An exploratory study was launched to redress a gap in the literature that is expressed as an assumption that “most” college instructors grade participation in undergraduate courses. A sample of 521 instructors at a large, northeastern public university was surveyed to assess their attitudes and practices in grading participation in undergraduate courses of 50 students or less. A survey instrument was developed for the purpose of this study and subjected to principal components analysis, and this instrument yielded 7 subscales of acceptable reliability (Cronbach's alpha ≥ .70). Results suggest that the majority of instructors across disciplines incorporate a “participation” factor into students' final course grades. A discriminant function analysis was performed to generate a function which may be used to predict the likelihood that an instructor will grade participation based upon his/her beliefs and attitudes, and the proposed model was found to be discriminating (λ(3) = .70, N = 258, p < .001) with a moderate effect size. Implications and next steps are discussed.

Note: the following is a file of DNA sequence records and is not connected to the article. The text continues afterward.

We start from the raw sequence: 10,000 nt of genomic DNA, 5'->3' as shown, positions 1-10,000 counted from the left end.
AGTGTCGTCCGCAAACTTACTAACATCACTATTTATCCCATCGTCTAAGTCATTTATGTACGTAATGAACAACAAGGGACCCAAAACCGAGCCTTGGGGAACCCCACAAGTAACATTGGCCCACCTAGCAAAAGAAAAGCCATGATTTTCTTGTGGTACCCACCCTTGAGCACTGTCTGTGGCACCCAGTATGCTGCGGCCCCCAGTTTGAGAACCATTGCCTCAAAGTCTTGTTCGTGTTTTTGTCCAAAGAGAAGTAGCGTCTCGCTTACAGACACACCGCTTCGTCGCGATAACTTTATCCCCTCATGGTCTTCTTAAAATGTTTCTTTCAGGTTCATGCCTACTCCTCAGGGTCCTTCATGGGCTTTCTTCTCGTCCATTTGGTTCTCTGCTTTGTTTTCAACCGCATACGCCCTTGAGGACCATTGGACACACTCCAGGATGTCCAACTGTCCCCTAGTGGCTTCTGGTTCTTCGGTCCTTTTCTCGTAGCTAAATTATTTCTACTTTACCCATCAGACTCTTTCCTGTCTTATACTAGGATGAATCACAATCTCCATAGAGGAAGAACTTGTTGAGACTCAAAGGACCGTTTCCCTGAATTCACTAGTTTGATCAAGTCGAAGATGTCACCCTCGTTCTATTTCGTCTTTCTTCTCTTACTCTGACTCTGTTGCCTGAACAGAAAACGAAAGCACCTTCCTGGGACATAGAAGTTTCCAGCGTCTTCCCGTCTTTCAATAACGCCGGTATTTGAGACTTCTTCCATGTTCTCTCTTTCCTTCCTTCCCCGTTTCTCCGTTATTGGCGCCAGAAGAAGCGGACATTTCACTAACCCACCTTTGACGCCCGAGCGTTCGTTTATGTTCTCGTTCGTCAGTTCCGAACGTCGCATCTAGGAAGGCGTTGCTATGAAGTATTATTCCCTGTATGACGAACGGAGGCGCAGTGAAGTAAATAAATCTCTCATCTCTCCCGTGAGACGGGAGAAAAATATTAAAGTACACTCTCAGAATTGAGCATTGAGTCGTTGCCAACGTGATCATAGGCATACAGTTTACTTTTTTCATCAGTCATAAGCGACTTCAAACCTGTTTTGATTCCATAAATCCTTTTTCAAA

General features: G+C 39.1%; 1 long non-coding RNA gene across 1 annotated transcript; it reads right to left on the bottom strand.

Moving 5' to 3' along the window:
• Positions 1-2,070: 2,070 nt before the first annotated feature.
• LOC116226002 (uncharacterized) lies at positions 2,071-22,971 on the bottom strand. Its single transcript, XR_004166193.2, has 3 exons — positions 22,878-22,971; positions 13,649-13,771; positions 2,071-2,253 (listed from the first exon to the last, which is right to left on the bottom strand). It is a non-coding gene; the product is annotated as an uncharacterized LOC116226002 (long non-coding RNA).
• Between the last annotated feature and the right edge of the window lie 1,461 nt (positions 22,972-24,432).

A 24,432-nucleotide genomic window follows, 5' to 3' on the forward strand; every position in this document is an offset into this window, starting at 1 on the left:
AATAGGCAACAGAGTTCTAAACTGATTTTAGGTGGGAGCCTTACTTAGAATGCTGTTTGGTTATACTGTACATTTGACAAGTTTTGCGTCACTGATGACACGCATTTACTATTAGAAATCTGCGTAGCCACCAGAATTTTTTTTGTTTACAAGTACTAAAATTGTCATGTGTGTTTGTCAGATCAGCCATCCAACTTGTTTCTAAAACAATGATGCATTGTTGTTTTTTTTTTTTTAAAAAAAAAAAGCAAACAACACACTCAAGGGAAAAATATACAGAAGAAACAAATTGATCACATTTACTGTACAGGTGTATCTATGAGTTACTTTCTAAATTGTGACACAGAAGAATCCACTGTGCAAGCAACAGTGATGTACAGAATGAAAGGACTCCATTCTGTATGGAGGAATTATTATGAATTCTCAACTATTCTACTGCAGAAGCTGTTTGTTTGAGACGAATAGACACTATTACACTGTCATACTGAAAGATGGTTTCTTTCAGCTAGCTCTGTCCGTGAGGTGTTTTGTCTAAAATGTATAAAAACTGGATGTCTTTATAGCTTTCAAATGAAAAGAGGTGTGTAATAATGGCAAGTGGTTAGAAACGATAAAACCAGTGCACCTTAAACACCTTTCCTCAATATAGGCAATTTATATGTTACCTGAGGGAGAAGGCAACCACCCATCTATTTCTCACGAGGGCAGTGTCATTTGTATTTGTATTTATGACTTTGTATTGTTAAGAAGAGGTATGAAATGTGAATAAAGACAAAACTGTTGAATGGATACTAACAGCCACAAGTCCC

|Commitee:||May, Deborah C., McMorriz, Robert F.|
|School:||State University of New York at Albany|
|School Location:||United States -- New York|
|Source:||DAI-A 72/07, Dissertation Abstracts International|
|Subjects:||Educational evaluation, Educational psychology, Higher education|
|Keywords:||College, Engagement, Grading, Higher education, Interaction, Participation, University|
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